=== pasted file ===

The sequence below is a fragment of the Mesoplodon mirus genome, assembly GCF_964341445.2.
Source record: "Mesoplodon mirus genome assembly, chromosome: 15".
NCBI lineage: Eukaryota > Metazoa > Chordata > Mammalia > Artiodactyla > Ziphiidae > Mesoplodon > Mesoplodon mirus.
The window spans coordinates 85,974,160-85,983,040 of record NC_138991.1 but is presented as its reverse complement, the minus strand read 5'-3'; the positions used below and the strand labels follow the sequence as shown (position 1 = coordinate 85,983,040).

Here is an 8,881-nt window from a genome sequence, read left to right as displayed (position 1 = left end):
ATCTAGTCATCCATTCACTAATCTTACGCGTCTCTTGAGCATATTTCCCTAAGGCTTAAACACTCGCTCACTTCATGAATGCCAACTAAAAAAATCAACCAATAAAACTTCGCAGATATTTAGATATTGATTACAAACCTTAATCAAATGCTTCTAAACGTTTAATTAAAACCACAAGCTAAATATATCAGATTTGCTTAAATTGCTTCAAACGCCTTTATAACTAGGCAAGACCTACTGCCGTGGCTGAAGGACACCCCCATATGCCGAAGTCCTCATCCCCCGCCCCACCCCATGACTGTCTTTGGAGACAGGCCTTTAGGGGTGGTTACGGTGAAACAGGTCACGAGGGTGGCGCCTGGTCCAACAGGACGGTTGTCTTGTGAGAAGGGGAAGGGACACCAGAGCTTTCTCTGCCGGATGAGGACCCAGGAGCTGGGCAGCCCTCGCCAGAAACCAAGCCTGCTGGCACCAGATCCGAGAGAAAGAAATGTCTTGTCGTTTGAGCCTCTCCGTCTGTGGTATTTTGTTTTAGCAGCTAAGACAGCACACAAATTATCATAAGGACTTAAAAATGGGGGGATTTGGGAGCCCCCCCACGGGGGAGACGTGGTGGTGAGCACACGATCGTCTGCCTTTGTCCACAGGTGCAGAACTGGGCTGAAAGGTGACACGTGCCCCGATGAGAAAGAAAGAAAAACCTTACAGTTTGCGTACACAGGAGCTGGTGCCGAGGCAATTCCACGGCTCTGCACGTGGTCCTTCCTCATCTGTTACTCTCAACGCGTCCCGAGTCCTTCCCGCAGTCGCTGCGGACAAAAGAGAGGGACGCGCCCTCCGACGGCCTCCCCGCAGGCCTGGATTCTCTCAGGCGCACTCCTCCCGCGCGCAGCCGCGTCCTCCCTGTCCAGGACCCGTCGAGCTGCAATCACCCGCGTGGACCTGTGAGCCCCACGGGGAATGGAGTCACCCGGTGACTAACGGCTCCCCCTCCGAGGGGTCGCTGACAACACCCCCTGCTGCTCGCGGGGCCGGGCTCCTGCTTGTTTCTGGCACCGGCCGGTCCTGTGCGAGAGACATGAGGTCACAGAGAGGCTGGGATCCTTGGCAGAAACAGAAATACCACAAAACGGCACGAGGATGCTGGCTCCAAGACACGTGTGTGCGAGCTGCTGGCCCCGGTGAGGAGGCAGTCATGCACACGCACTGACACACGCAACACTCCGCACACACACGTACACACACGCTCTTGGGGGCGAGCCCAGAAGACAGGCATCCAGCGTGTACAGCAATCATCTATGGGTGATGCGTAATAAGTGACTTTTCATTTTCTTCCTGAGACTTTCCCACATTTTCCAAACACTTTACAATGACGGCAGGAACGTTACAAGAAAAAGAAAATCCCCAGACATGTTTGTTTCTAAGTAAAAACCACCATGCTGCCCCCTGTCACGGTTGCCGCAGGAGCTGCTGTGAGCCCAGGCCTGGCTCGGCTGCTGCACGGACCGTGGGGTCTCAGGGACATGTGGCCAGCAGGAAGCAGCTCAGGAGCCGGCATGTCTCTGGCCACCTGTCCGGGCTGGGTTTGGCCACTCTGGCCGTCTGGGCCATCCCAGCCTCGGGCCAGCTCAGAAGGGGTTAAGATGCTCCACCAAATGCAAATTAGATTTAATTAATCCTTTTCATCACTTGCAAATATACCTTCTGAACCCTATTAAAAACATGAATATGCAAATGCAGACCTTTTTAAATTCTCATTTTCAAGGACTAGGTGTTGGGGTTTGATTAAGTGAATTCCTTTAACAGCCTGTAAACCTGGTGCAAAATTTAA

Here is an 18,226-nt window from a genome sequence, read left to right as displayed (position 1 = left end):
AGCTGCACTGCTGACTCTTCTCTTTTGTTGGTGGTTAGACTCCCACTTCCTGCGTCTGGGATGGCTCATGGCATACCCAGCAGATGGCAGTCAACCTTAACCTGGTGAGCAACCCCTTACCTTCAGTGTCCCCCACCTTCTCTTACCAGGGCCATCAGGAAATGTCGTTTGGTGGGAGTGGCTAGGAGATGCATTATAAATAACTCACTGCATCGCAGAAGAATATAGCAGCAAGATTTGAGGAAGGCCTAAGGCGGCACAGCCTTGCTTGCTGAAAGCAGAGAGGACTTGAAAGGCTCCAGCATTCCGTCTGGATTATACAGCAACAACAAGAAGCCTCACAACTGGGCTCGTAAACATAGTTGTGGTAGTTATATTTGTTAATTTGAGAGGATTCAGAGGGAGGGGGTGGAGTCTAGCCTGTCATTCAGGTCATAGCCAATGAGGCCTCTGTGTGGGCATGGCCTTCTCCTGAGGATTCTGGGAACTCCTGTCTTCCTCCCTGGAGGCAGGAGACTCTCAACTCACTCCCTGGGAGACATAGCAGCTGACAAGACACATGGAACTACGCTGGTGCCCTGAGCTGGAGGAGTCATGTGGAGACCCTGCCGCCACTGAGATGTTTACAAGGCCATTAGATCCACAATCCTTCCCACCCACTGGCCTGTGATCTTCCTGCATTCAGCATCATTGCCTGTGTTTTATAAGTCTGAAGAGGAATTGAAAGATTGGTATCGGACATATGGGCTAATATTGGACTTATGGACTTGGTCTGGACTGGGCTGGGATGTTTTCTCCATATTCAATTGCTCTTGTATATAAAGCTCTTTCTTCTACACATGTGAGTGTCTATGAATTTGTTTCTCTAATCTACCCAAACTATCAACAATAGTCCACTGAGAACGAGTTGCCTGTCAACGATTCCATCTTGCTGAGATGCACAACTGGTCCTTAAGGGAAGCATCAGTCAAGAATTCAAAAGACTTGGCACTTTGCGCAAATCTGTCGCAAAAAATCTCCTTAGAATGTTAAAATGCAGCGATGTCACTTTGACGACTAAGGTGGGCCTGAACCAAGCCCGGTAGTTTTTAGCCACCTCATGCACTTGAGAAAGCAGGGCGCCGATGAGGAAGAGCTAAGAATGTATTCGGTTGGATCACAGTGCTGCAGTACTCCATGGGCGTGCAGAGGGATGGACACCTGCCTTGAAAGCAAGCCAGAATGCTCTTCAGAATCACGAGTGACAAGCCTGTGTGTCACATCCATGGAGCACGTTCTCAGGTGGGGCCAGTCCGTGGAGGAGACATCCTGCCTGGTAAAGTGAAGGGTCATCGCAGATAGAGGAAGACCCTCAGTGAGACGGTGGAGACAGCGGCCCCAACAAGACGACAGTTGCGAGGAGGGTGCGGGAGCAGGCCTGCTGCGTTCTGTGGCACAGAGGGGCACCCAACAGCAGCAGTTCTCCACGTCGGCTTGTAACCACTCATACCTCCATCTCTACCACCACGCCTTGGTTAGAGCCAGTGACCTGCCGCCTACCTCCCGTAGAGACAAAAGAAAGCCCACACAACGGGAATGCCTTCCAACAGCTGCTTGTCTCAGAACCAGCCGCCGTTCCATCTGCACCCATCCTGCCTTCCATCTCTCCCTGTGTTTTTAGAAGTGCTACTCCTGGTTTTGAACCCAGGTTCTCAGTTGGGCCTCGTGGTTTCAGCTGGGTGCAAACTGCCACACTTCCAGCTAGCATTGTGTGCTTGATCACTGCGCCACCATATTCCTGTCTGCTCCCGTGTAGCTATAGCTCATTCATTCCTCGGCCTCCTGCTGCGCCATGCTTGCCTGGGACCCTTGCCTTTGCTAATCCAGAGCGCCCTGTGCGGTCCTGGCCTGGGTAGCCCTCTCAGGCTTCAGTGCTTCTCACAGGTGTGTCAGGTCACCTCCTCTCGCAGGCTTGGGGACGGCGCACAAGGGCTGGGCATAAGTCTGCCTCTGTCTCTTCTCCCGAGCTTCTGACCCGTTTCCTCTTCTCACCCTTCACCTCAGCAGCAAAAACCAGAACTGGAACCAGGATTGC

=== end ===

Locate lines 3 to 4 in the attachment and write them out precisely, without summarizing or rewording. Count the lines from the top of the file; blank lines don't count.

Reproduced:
NCBI lineage: Eukaryota > Metazoa > Chordata > Mammalia > Artiodactyla > Ziphiidae > Mesoplodon > Mesoplodon mirus.
The window spans coordinates 85,974,160-85,983,040 of record NC_138991.1 but is presented as its reverse complement, the minus strand read 5'-3'; the positions used below and the strand labels follow the sequence as shown (position 1 = coordinate 85,983,040).